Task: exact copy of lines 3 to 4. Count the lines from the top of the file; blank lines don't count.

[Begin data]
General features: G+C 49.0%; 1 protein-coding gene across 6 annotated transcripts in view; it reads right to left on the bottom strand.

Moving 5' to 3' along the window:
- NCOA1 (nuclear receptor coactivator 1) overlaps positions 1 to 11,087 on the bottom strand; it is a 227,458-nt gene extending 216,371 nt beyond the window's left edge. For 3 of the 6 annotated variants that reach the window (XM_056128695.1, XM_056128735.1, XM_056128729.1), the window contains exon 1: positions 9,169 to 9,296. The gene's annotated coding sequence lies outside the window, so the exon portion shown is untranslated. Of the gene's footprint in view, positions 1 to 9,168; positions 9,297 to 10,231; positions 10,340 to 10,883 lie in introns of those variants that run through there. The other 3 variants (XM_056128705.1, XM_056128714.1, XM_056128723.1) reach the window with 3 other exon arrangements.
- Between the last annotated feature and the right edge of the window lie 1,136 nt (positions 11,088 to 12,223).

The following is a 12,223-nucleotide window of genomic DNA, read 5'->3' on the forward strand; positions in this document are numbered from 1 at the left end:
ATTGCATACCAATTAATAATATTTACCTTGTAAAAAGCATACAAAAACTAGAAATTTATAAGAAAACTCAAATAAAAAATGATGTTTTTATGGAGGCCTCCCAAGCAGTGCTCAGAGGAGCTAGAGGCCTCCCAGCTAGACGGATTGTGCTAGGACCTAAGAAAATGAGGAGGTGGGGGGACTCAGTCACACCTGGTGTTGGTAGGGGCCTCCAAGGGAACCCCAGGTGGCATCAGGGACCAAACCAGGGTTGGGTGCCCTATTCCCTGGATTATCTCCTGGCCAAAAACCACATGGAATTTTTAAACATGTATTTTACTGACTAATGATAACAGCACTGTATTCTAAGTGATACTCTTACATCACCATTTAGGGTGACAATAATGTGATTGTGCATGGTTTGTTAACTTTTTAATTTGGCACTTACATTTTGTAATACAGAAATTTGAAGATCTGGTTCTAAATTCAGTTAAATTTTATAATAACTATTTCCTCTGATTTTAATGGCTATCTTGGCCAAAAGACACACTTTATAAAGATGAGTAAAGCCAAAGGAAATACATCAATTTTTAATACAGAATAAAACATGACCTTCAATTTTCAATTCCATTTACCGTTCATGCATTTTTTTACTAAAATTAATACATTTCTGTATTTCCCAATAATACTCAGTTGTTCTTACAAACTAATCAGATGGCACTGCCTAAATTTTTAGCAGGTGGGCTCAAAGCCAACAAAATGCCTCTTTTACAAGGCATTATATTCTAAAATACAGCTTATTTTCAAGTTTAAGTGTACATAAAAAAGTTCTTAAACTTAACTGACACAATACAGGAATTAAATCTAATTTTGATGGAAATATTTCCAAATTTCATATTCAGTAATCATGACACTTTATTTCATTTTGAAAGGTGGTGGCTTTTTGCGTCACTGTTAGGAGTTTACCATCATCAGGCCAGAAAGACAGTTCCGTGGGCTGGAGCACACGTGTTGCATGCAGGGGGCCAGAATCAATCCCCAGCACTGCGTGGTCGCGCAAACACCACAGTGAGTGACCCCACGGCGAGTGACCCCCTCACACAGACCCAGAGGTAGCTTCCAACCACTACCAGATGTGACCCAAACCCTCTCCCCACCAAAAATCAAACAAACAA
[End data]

- NCOA1 (nuclear receptor coactivator 1) overlaps positions 1 to 11,087 on the bottom strand; it is a 227,458-nt gene extending 216,371 nt beyond the window's left edge. For 3 of the 6 annotated variants that reach the window (XM_056128695.1, XM_056128735.1, XM_056128729.1), the window contains exon 1: positions 9,169 to 9,296. The gene's annotated coding sequence lies outside the window, so the exon portion shown is untranslated. Of the gene's footprint in view, positions 1 to 9,168; positions 9,297 to 10,231; positions 10,340 to 10,883 lie in introns of those variants that run through there. The other 3 variants (XM_056128705.1, XM_056128714.1, XM_056128723.1) reach the window with 3 other exon arrangements.
- Between the last annotated feature and the right edge of the window lie 1,136 nt (positions 11,088 to 12,223).